The Panda Theory – Pascal Garnier (2008, trans. Gallic Books 2012, 143 pages)
This is the first Pascal Garnier I’ve read, and while I’ve heard he can be a bit read-one-read-them-all, I enjoyed this quick, noir read.
Gabriel arrives in a Breton town and begins to get to know the locals, without revealing very much about himself or why he is there.
“a completely nondescript town…the sea was far away, its presence unimaginable. There was nothing picturesque here.”
Jose owns the local bar and is struggling while his wife Marie is in hospital. Gabriel can cook and so takes on this domestic duty while Jose flounders.
“With his elbows on the table, Jose hoovered up his meal. The tomato sauce ran from the corners of his mouth, to his chin and down his neck. Like an ogre.”
Gabriel wins the titular stuffed toy on the shooting range at the fair, and gives it to Jose for his children, but it stays in the bar, its impassive gaze surveying the customers, arms outstretched.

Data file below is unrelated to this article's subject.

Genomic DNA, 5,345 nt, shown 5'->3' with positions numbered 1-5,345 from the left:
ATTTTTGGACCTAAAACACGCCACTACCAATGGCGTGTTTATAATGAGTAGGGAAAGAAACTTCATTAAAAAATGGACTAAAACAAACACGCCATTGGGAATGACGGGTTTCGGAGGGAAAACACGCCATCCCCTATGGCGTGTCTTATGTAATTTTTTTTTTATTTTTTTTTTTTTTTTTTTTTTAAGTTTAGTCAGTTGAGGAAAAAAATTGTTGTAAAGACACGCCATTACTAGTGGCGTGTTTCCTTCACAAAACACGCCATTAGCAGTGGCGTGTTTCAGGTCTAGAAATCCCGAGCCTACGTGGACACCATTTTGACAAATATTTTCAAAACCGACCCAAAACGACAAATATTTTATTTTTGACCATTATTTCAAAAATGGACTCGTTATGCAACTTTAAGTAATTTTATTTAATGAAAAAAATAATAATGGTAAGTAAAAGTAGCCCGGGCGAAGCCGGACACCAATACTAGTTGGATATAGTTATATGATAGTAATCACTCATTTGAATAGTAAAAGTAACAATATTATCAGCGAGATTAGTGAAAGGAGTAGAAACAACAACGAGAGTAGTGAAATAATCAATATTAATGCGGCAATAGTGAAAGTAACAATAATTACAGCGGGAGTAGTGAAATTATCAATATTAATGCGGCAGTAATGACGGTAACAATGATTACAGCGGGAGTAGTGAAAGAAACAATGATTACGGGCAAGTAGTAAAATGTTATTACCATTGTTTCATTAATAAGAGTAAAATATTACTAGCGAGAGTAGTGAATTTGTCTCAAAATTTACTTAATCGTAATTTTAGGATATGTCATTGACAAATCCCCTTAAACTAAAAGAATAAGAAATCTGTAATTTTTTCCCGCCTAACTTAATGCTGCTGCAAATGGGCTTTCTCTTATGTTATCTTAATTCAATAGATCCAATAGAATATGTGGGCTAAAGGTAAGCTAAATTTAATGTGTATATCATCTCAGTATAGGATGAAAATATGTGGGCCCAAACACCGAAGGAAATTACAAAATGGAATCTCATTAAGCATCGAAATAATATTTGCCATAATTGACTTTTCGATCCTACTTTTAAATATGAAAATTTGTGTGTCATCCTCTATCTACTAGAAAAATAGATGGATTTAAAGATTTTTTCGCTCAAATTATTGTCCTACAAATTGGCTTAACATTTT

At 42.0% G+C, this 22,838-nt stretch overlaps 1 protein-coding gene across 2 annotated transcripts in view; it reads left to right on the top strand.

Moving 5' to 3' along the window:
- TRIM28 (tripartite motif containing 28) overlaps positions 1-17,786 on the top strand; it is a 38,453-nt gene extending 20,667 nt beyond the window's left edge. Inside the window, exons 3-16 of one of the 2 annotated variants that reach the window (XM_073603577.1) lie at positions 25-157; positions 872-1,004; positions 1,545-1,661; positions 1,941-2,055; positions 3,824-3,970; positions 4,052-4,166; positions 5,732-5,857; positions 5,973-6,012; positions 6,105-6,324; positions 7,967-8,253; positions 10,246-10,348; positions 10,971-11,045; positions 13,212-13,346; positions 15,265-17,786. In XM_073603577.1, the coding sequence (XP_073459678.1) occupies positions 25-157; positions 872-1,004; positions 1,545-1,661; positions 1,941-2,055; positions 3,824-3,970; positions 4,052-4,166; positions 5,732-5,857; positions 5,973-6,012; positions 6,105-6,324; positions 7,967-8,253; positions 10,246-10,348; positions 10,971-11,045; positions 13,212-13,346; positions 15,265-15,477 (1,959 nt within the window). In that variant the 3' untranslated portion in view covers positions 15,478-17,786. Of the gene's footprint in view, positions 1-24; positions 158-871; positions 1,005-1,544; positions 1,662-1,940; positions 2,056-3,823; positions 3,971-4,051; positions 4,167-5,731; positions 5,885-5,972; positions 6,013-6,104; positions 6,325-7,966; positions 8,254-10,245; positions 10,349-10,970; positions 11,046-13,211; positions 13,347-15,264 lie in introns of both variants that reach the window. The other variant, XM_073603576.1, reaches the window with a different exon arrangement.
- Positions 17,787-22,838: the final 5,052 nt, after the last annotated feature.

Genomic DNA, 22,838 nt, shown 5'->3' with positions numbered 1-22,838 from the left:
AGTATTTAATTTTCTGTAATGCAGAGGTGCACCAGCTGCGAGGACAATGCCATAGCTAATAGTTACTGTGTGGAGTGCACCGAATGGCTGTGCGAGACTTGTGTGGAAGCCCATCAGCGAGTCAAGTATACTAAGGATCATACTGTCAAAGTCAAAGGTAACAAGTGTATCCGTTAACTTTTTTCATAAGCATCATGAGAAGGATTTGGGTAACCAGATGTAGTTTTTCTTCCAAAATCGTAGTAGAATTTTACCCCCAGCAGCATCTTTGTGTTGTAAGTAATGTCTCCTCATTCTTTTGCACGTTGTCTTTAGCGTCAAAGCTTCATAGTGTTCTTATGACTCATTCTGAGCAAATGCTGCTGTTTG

Gabriel attracts the interest of lonely, cat-obsessed Madeleine, and befriends lonely drug-addict Rita.
“ ‘I love you, Gabriel. It’s stupid but it’s true.’
The blind man turned a corner. The sound of his stick gradually faded away before disappearing completely. The town lay still, bathing in dreams in which everybody was a hero. He had to sleep. Sleep.
‘I’m going back to the hotel, Madeleine. It’s late.’
She’d never been as beautiful as she was then. Much more beautiful than her geranium.”
Gradually we learn about Gabriel’s family and why his wife and children are no longer with him. It also emerges why he is in the town and what his purpose is. The Panda Theory doesn’t hold any great surprises but it’s a well-paced, atmospheric tale that builds effectively to its conclusion. I would happily read more by Garnier, even if it is more of the same.